Twenty-five years ago, as a host of legal conflicts over religion played out in schools across the country, Utah embarked on an ambitious civic project known as the “Three R’s” initiative. Leading educators and families in discussions that emphasized “rights,” “responsibility” and “respect,” this project demonstrated that emotional First Amendment disputes can be resolved through civil dialogue instead of protracted litigation.
Yet serious constitutional conflicts continue to disrupt our schools, as evidenced by the confusingly named “1776 Commission Report,” which was released on Dr. Martin Luther King Jr. Day by the Trump White House. Even though it was repudiated by the Biden administration before the ink was barely dry, the agenda it contains still needs to be addressed because it reflects prejudices and stereotypes prevalent across the United States.
We submit that we do not need more of these politically motivated curricular agendas. What we need is a new “One R” project in our schools to address the singular most pressing issue in our society today: Race.
Such an effort would eliminate the name-calling found throughout the 1776 Commission Report (e.g., racial justice advocates as “anti-American radicals”), and replace it with a framework focused on leaning into discomfort, listening and learning. History has taught us that technical solutions to racial injustice, whether legal or political, have not gotten us where we need to be. If we are to make things right, we must focus our efforts on hearts and minds, using the tools of compassion, empathy, and knowledge to meet a better version of ourselves around the corner.
A good place to begin the conversation on race in our schools is with the reality that white people, regardless of their geographic location or socioeconomic status, have difficulty understanding racial oppression. However, white people can develop empathy for those who experience racial injustice.
Our schools must protect space for candid discussions about the myriad outcomes of systemic racism, from red-lining and underinvestment, to unequal policing and criminal sentencing, to inequitable distribution of quality schools and opportunity gaps. We can’t begin to right these wrongs until we acknowledge that they exist.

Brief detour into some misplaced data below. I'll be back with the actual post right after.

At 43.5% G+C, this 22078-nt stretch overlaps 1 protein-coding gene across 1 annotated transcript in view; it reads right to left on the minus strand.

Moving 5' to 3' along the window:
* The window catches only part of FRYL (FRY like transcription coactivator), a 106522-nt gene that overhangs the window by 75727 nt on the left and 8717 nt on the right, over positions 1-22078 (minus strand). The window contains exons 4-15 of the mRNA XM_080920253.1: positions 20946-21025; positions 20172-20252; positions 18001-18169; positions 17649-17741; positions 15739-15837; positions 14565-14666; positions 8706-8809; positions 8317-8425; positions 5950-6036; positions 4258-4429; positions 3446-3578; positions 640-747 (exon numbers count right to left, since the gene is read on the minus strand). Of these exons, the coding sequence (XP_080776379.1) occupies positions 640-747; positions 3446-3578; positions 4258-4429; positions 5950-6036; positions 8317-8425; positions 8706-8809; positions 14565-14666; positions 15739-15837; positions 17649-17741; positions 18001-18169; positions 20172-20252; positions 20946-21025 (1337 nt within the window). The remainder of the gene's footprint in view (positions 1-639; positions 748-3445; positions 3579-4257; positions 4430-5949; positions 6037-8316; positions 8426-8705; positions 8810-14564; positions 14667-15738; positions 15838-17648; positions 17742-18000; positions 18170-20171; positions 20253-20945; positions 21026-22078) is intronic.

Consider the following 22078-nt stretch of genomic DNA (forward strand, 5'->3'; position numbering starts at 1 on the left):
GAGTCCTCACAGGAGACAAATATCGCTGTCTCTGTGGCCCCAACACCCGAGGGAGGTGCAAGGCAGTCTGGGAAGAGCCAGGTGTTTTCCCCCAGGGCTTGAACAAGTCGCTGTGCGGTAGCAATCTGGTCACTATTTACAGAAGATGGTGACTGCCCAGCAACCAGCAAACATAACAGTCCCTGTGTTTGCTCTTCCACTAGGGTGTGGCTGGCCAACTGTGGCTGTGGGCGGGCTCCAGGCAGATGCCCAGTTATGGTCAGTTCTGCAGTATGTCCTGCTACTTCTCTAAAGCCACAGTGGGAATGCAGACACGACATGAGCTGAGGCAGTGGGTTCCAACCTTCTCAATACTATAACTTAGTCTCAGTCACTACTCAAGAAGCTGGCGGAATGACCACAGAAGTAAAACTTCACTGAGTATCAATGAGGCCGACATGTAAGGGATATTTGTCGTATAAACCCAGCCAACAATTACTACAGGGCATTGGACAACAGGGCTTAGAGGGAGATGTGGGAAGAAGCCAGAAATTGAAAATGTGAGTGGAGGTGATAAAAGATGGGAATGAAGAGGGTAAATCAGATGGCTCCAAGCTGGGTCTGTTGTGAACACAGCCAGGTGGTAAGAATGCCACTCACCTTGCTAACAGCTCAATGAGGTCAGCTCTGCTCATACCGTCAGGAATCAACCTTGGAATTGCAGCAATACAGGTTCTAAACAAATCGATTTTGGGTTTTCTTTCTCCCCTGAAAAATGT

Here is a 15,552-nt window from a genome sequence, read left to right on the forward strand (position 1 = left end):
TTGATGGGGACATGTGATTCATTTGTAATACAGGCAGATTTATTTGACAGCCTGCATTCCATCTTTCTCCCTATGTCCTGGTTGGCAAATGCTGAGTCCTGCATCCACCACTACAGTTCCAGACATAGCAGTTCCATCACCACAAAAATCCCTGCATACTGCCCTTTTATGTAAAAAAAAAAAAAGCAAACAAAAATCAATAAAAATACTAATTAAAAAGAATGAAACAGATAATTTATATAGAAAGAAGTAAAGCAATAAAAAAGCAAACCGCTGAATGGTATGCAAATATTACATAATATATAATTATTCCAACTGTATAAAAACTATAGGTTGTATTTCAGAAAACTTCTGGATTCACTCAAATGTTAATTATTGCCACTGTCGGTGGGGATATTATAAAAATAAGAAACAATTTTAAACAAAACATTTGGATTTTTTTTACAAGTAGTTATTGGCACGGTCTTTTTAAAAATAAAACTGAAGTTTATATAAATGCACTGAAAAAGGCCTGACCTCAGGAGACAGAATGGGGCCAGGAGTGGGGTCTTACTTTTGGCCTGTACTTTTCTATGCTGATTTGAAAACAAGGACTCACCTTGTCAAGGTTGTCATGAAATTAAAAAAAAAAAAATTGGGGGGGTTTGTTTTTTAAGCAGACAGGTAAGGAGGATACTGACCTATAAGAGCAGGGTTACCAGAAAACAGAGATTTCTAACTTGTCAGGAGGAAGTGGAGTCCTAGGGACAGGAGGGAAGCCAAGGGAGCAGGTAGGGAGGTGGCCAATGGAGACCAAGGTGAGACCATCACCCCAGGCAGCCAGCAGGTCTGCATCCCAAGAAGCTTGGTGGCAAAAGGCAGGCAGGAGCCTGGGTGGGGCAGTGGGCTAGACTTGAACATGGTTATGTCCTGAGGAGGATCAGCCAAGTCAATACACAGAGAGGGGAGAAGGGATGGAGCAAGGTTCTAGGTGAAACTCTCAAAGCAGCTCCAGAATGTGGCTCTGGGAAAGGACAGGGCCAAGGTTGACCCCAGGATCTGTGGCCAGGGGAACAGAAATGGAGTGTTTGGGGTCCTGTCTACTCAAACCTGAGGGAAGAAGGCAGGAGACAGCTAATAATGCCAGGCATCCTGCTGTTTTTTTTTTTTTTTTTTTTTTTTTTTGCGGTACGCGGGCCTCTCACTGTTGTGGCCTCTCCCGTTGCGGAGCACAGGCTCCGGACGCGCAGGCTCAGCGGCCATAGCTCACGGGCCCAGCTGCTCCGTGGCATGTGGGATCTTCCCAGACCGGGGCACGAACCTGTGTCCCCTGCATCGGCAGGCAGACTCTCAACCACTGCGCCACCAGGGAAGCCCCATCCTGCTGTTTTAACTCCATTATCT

Of course true compassion cannot be developed without accurate information. For example, it would be disastrous for schools to teach as unchallenged truth the 1776 Report’s assertion that the 3/5 Compromise was simply a political expediency to keep the Union together, when in fact the “compromise” was actually an unholy bargain that denied Blacks their humanity, reducing them to mere property.
Students cannot develop empathy, and understanding, of the Black experience, as long as political “solutions” are justified by detachment from morality. We must be unequivocal in our insistence that slavery, and the long legacy of political decisions that are its descendants, from Jim Crow laws to modern-day voter suppression efforts, have compromised the bodies, lives, and rights of human beings in ways completely antithetical to the principles of freedom espoused by the founders.
Indeed, as Ibram X. Kendi emphasizes, any historically accurate lesson on race in America must confront the statements of political leaders throughout the generations, such as Mississippi Sen. Jefferson Davis, who stated on the Senate floor in 1860: “This government was not founded by negroes nor for negroes, ... but by white men for white men.”
There was no such thing as racial equality, propounded Davis, because the “inequality of the white and black races” was “stamped from the beginning.”
Eliminating racial oppression, which still underpins so much of American life, as demonstrated by the insurrection on the Capitol, will never happen if the 1776 Commission Report, and propaganda like it, are the playbooks.
A “One R” project would begin at step one — with an agreement that love of country, not hate thereof, should motivate us toward the truth that many among us never had a fair start, and that they will never catch up if we don’t take active steps toward historically accurate education and true allyship.
David S. Doty is a member of the Utah and South Carolina bar associations and the former superintendent of Canyons School District.
Hollie Pettersson, Ph.D., is a lifelong educator with experience as a teacher, administrator and school psychologist. She currently serves as a trustee for the Utah Association of School Psychologists.